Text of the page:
Two things you might have missed in last weeks AI-bias kerfuffle

Go ahead, click. I promise you won't be outraged.

Ear to the Ground

DON’T CLOSE THIS EMAIL! If you’ve already seen the Obama pic below, you are probably exhausted, and inches away from closing this email and maybe even unsubscribing.

I promise I have something insightful and non-outrage inducing to say about the matter. Just bear with me.

In case you missed it, here’s what happened

It started with this provocative image of President Obama getting "upsampled" into a white man made the rounds on social media. The image comes from the PULSE algorithm.

Then yours truly downloaded the algorithm and made a few of his own generated pics, which also made the rounds.

The whole thread and the comments are worth viewing, as I pasted a few other pics of non-white people getting white-ified.

These threads sparked an online debate about algorithmic bias and racism in the machine learning community in general. Yann LeCun, head of Facebook AI and recipient of the Turing award for his work in deep learning, posted the following.

This tweet got some push back by Timnit Gebru. Timnit is a lead on the AI ethics team at Google Research, and got her Ph.D. at Stanford from Feifei Li’s computer vision lab, so she’s no lightweight. I should disclose that I know Timnit, and we are members of the same professional association.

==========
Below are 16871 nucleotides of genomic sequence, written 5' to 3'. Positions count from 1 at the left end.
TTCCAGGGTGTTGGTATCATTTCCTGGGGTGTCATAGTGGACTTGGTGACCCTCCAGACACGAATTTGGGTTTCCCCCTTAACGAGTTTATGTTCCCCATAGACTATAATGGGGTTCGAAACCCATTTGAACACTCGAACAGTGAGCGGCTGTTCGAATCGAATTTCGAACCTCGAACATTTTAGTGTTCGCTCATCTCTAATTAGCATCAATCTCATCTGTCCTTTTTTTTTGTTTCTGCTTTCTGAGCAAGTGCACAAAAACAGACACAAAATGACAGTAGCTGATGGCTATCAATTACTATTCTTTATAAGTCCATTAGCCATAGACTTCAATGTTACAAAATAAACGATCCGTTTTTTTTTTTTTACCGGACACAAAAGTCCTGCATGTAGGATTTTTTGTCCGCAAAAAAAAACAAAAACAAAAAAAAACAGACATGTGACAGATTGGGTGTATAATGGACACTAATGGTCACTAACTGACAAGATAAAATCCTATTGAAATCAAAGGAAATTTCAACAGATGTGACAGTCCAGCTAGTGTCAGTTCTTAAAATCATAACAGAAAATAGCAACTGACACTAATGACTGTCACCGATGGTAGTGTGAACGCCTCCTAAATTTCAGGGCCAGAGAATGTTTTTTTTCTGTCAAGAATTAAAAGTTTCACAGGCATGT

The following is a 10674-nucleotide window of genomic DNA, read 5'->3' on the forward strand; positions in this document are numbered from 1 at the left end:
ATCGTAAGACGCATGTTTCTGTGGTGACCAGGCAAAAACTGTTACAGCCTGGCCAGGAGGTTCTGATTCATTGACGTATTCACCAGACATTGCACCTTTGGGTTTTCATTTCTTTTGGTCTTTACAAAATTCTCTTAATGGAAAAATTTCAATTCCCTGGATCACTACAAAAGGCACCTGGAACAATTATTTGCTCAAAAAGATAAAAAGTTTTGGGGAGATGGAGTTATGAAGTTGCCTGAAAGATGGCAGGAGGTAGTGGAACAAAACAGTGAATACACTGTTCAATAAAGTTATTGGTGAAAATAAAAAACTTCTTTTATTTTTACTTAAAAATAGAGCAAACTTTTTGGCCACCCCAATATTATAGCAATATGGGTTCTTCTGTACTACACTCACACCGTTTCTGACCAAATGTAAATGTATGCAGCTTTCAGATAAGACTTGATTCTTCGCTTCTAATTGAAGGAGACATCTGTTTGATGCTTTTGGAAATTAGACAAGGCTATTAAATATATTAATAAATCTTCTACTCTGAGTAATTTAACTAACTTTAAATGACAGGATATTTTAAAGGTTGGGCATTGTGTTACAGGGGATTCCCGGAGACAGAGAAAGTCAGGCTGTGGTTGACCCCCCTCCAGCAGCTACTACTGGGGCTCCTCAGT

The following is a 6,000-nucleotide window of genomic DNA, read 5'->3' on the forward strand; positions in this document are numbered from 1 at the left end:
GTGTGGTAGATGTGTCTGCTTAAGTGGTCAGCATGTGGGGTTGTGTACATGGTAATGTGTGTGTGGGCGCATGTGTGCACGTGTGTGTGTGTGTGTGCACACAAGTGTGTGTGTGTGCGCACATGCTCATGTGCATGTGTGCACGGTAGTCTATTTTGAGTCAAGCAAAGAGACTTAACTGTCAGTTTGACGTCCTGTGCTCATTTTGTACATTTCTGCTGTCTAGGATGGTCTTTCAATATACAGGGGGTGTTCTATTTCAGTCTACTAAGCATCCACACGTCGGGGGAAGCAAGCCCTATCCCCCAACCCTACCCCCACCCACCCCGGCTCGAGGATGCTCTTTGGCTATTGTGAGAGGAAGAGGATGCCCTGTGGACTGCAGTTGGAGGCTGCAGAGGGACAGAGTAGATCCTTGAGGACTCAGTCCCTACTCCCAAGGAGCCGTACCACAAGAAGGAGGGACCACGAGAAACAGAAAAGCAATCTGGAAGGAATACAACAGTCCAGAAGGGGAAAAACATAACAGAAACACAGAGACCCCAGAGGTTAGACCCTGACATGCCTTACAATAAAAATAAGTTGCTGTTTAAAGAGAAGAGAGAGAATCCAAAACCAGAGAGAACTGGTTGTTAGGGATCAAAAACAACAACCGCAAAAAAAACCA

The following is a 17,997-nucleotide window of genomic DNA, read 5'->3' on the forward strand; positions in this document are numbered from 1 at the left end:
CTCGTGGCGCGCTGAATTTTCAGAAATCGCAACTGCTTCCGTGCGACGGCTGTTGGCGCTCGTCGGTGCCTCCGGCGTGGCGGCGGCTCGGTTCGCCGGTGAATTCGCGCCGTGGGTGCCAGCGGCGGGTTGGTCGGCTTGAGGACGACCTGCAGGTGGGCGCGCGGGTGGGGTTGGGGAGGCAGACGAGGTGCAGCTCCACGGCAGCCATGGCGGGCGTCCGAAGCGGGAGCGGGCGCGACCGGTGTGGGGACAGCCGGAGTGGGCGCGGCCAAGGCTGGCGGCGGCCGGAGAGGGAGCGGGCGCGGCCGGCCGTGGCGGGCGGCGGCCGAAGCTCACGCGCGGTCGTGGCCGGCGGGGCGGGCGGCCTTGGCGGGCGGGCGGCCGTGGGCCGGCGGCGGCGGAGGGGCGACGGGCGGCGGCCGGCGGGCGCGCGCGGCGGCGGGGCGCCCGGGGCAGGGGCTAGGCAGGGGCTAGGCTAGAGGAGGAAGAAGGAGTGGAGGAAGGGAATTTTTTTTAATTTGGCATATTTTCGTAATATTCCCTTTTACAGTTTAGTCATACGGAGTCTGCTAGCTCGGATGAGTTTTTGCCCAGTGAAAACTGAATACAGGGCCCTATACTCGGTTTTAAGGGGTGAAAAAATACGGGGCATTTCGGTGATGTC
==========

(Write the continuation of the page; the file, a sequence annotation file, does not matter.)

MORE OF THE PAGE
Long story short, there was an AI bias disagreement on Twitter centered on a celebrated white male giant of the field and a well-credentialed rising star of a black woman leading the fight to reform that same field's attitudes about the social consequences of its research. You can imagine how ugly things got. In the end, Yann LeCun quit Twitter, and Timnit Gebru's getting death threats from white supremacists.

Dear reader, if you are an ML researcher, you might be understandably exhausted about this debate and prefer to think about nice clean technical problems you can solve. I empathize.

I still think it is worth diving into this postmortem by The Gradient. If you read nothing else about the past few weeks, read this, I promise you won’t regret it.

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One takeaway you might have missed:
AI-Startups will NOT curate their data.

LeCun’s assertion, echoed by many others, is that you can correct for bias against certain subpopulations in data by simply over-sampling groups that appear with low-frequency.

I’m a mathematical statistician by training. Something inside my soul screams at the idea that if there is bias in an inference, you can fix it by just mutilating the data to look like some platonic ideal. There is are some deep thoughts to be thought about this assertion, but let’s put it aside.

Let’s assume someone is going to this over-sampling. Does that mean that person is going to go in there and label all the black people? What about the other groups of people who might otherwise have a biased result? Who decides what groups are worth labeling and what the labels should be?

Think about the economics.

  • Consider the number of images that goes into training a modern deep neural network.

  • Consider how much man-hours it would take to do all of that annotation.

  • Ask yourself, who is going to pay for all of that?